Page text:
Federal Employees News Digest

IG vacancies raise concern

Federal employees and the public rely on oversight from Office of Inspector General examiners attached to most federal agencies and departments—to deter and investigate waste, fraud and abuse. 

Yet, as a new watchdog report spotlights, in recent times many IG positions stay vacant for months and even years at a time. The situation breeds agency inefficiency and, in some cases, corruption.

To draw attention to this continuing problem, the Project on Government Oversight (POGO) placed a report along with an OIG Vacancy Tracker on its website. Currently, as listed on the site, at least 16 of the 74 permanent IG positions have remained vacant for anywhere from two months to several years straight. 

“Congress and the public rely on OIG reports to hold agencies and individuals accountable for wrongdoing, identify a need for legislation, and evaluate the effectiveness of government programs and policies,” the POGO piece states. “Unfortunately, many OIGs across the government do not have permanent leadership.”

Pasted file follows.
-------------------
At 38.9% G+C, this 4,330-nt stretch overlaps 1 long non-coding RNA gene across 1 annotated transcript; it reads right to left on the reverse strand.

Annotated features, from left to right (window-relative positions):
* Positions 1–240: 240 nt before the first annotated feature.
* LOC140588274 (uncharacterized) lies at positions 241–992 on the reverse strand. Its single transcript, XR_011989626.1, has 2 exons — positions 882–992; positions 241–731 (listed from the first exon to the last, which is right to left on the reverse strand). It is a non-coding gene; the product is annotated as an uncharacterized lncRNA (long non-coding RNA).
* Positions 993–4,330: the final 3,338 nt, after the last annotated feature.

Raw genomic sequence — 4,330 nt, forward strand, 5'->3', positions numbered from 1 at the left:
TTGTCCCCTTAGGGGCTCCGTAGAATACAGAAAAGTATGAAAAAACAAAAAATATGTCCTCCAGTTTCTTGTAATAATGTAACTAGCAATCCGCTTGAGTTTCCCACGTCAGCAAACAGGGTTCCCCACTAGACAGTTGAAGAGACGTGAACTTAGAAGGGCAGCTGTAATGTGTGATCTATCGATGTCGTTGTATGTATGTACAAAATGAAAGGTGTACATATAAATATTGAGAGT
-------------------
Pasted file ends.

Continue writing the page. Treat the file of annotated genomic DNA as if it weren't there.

OIGs “conduct audits and investigations that identify wasteful government practices, fraud by individuals and government contractors, and other sorts of government misconduct, even including torture,” POGO emphasized. 

Under the Constitution, Congress is tasked with both passing the laws that define and fund executive-branch departments, as well as providing oversight of those departments. Two hundred years later, in more recent decades, OIGs were created as an additive measure to help address the more complex needs of contemporary government. Indeed, most federal OIGs are a relatively new development, created by legislation in the late 1970s. Since that time, OIG testimony and reports have become a regular and crucial part of the data that informs and buttresses the legislative branch’s oversight work, ultimately helping curb inefficiency and corruption in government.

Yet nowadays, according to POGO, this system is endangered by increasingly long lapses in leadership in many OIG offices—a situation that needs to be rectified.

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